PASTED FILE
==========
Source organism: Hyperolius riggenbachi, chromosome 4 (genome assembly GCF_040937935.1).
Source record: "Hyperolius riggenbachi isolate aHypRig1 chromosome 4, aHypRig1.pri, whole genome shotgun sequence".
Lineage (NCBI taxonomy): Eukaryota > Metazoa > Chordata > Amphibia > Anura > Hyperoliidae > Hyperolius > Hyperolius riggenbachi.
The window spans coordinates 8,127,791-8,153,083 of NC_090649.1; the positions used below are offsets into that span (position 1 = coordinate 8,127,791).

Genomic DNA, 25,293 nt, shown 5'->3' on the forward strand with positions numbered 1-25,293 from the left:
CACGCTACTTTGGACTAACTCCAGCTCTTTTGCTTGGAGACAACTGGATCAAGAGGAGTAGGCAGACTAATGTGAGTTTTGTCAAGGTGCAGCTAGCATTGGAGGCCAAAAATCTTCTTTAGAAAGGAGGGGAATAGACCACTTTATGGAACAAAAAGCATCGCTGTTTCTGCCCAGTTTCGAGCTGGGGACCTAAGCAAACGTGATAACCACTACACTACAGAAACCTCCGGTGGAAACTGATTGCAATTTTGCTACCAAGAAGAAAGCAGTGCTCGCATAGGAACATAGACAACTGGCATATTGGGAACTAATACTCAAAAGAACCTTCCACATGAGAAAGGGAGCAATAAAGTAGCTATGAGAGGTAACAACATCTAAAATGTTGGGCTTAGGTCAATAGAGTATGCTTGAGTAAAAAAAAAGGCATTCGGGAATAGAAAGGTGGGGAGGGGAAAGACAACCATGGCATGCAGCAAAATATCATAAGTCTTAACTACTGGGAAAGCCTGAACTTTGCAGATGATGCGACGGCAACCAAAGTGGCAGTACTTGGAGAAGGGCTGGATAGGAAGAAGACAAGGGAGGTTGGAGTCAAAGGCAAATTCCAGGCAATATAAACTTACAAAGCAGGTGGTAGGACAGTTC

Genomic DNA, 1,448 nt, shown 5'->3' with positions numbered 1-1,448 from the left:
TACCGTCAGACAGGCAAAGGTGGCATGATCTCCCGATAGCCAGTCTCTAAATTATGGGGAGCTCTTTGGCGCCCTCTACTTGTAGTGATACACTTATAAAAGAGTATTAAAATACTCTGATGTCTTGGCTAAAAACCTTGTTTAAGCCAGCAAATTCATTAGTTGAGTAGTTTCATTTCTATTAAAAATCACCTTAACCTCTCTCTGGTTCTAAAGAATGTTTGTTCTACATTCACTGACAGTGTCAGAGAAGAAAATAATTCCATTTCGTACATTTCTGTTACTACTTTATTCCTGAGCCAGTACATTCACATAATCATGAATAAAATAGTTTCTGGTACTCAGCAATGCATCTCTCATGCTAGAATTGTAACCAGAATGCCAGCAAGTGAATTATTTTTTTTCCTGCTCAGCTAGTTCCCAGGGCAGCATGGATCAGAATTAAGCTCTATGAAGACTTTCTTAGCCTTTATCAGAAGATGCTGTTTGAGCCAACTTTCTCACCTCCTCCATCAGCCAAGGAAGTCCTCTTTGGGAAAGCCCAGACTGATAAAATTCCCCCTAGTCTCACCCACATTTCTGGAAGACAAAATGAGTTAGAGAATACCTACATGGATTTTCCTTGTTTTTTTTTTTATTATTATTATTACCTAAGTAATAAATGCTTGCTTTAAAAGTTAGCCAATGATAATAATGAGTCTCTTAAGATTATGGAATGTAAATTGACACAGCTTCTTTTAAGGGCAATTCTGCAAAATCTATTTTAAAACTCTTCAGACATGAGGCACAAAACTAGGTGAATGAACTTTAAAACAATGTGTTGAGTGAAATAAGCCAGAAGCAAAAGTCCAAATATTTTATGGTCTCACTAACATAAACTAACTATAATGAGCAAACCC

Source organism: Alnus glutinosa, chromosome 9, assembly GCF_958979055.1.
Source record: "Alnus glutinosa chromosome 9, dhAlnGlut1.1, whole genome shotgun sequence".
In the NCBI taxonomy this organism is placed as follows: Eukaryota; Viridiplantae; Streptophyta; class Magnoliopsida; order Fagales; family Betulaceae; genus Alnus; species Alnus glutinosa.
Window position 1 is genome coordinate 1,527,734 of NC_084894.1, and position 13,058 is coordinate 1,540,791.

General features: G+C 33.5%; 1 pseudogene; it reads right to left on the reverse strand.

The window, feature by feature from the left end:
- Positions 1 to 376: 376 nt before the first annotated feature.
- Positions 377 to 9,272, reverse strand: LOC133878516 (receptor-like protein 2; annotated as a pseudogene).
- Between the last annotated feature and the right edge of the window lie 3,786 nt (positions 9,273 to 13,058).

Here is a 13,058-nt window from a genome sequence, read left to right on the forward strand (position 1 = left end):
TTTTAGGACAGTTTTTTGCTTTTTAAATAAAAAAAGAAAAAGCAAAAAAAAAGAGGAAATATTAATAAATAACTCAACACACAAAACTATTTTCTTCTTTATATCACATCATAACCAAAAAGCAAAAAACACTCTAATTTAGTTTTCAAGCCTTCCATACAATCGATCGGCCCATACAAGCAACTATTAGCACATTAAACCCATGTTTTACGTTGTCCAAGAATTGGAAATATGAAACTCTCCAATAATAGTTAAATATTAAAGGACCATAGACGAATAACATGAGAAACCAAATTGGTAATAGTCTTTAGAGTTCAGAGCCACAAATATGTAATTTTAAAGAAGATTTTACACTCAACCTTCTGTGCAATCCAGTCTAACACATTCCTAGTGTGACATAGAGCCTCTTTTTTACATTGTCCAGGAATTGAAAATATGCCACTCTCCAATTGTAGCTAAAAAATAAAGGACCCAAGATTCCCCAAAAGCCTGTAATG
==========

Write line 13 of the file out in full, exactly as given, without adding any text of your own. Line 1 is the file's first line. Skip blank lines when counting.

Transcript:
General features: G+C 33.5%; 1 pseudogene; it reads right to left on the reverse strand.